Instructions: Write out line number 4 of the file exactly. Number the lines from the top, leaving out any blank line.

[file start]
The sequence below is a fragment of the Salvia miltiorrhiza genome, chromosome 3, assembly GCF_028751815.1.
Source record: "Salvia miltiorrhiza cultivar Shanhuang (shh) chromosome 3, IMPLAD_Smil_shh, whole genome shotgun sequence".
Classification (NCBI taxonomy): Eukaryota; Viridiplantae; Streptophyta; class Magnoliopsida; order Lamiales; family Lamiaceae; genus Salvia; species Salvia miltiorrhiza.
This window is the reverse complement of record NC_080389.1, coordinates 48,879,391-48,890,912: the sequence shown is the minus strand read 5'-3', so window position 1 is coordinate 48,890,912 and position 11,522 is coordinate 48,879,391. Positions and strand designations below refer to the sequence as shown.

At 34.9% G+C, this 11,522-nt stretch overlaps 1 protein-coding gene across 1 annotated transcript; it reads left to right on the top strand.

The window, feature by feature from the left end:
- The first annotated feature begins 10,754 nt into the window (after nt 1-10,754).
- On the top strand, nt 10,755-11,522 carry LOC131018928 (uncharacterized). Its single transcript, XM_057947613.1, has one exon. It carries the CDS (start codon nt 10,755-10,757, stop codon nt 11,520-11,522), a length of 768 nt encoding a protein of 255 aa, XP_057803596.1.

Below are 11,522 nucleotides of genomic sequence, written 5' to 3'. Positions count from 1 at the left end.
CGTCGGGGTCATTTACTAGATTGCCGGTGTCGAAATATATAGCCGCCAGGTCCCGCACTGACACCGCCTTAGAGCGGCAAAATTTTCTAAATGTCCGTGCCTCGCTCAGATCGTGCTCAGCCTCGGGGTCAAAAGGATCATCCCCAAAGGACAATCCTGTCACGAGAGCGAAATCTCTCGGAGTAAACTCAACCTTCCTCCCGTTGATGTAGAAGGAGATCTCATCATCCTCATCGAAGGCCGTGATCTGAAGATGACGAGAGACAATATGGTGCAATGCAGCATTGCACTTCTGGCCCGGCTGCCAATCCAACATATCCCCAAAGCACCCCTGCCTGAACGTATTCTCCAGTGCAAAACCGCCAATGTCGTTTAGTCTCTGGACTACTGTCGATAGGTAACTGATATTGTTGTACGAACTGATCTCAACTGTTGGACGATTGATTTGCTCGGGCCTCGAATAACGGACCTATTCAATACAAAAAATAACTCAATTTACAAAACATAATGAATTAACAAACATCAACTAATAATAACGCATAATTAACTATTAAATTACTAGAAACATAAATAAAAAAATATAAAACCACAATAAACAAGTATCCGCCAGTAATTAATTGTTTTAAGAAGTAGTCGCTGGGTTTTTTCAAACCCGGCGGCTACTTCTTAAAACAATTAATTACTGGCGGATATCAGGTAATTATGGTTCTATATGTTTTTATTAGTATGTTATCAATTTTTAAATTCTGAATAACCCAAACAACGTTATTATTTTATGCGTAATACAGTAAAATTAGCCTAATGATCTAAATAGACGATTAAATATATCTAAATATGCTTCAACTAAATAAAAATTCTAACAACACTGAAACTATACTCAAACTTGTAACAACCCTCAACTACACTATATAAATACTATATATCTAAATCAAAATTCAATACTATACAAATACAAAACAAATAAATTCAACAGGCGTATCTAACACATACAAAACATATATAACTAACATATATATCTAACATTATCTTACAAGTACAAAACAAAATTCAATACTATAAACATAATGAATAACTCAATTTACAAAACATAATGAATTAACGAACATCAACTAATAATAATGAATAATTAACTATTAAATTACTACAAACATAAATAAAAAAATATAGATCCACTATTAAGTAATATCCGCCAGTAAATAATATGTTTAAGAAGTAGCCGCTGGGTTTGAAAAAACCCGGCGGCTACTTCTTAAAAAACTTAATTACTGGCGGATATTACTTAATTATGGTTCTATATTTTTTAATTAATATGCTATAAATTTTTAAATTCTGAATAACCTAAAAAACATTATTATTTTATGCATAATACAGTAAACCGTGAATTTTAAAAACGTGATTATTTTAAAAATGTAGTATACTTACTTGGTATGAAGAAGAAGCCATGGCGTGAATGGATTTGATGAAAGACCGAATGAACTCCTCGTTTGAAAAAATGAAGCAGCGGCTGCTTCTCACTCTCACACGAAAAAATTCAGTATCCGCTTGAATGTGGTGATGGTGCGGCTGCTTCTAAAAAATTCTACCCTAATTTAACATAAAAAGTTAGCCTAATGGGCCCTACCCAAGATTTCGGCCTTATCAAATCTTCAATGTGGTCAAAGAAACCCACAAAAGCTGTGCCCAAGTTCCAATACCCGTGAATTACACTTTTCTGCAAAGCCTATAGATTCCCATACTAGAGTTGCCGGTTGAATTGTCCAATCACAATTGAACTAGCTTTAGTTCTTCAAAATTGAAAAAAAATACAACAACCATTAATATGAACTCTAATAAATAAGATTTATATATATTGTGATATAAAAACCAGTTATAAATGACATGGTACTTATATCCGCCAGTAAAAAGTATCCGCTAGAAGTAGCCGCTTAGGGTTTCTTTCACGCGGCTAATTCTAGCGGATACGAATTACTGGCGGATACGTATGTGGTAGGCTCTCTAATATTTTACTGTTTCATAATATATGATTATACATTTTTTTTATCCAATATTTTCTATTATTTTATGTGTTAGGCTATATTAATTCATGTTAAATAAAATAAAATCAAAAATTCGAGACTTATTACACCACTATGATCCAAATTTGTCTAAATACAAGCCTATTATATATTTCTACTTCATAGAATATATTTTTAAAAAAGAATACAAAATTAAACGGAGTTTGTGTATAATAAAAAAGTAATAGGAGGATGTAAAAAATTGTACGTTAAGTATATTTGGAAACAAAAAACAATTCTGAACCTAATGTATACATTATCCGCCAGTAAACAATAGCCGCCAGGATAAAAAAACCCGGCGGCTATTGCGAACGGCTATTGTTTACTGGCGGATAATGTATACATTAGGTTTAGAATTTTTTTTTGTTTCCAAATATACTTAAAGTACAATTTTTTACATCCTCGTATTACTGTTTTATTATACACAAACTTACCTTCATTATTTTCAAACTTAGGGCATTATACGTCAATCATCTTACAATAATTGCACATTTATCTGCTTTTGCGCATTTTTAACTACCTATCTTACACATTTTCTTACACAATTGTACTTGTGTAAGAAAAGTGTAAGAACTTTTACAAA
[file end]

This window is the reverse complement of record NC_080389.1, coordinates 48,879,391-48,890,912: the sequence shown is the minus strand read 5'-3', so window position 1 is coordinate 48,890,912 and position 11,522 is coordinate 48,879,391. Positions and strand designations below refer to the sequence as shown.